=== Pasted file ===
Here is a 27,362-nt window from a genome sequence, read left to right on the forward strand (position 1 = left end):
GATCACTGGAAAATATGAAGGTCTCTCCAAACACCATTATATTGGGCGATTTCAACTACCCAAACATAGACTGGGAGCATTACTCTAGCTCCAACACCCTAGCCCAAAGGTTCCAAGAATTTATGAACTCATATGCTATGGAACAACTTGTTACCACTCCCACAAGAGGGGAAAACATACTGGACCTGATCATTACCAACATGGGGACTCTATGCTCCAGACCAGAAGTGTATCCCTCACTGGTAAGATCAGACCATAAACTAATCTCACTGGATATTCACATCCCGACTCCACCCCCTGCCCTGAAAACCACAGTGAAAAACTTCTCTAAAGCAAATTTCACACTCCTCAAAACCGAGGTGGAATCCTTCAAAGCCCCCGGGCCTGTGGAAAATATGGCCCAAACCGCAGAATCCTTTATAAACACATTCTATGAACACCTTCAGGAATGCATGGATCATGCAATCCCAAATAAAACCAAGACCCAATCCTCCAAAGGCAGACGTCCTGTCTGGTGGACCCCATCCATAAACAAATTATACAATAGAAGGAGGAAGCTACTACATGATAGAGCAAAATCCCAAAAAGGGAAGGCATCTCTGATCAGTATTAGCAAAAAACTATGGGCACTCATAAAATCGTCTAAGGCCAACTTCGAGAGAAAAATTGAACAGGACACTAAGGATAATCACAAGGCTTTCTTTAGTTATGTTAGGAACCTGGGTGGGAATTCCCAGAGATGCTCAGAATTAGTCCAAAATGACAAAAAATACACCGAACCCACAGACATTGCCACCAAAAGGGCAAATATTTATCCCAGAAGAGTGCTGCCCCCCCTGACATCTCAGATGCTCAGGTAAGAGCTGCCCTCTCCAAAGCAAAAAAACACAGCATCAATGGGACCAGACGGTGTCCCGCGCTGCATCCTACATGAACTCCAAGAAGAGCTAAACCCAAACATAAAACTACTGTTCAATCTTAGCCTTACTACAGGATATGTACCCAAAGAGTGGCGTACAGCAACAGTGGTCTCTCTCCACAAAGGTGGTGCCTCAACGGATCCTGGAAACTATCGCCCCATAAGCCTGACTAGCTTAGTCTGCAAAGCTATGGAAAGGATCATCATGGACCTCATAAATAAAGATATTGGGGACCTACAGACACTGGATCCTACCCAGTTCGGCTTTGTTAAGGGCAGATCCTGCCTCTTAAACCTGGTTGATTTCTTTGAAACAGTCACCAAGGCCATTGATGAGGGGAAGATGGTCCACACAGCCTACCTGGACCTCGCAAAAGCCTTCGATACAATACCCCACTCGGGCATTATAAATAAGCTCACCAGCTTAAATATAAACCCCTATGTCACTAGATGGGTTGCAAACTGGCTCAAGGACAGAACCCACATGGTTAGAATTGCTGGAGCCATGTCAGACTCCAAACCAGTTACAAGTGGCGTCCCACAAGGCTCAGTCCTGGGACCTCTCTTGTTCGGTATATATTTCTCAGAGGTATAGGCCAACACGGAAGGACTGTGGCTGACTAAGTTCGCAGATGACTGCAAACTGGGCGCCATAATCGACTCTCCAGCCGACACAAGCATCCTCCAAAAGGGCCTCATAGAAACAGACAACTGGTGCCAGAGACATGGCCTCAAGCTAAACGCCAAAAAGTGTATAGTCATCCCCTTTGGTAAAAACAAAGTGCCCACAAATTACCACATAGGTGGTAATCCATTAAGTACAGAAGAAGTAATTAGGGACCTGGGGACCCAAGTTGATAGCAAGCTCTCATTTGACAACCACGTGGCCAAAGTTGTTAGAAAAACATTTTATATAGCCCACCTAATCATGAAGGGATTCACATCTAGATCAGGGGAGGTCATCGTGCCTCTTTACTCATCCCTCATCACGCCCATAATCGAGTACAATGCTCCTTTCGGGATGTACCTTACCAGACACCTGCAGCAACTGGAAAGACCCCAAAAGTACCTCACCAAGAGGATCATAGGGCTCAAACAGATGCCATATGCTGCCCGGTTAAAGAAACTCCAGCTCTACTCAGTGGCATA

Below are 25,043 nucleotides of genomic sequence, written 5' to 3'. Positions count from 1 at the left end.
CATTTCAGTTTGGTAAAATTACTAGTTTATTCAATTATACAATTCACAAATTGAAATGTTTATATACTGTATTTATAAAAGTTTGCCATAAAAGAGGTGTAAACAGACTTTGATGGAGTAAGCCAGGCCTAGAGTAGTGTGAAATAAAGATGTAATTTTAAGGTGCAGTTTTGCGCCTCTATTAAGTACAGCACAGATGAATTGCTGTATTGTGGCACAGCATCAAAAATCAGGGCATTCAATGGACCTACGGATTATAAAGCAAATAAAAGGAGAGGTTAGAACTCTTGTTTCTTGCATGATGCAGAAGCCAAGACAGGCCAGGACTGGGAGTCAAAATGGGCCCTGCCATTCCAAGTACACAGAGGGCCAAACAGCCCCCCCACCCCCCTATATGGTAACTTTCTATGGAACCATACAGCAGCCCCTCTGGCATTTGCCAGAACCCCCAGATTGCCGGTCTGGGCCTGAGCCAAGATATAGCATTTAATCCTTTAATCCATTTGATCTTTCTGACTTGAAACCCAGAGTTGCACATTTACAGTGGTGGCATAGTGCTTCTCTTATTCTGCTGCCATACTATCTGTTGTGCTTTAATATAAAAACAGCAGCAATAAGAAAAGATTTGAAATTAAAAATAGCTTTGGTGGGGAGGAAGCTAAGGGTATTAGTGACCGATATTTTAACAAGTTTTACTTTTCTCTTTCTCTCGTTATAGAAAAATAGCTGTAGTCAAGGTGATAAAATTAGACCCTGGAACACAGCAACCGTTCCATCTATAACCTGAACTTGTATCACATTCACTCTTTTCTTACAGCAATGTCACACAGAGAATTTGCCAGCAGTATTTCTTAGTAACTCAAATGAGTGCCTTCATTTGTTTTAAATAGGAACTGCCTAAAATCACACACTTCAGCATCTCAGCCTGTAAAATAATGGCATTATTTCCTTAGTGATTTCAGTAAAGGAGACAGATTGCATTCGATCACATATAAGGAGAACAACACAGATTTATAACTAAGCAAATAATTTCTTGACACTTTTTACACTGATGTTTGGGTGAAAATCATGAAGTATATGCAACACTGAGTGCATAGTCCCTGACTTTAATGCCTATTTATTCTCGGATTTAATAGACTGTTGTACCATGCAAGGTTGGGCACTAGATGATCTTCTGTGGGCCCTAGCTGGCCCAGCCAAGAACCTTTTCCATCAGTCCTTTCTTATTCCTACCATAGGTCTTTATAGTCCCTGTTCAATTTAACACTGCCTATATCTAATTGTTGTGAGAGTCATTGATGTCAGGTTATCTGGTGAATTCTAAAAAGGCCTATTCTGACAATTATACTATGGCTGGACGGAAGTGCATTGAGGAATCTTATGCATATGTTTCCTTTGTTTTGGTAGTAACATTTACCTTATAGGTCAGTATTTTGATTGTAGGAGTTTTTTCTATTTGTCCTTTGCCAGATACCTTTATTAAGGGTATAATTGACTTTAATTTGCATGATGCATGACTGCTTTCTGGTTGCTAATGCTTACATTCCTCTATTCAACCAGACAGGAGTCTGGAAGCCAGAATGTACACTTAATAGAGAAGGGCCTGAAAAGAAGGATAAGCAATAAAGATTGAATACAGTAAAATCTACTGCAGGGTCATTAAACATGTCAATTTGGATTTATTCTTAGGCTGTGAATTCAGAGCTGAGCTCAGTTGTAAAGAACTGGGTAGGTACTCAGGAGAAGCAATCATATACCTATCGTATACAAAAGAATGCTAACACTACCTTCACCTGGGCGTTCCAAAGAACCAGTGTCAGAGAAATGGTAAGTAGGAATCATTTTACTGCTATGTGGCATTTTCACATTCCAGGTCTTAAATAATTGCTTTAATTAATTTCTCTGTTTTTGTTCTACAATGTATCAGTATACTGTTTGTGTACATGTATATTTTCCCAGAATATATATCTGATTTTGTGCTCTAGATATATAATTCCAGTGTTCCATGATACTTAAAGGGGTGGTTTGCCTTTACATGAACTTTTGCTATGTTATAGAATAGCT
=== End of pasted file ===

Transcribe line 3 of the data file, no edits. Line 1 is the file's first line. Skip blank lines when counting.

Below are 25,043 nucleotides of genomic sequence, written 5' to 3'. Positions count from 1 at the left end.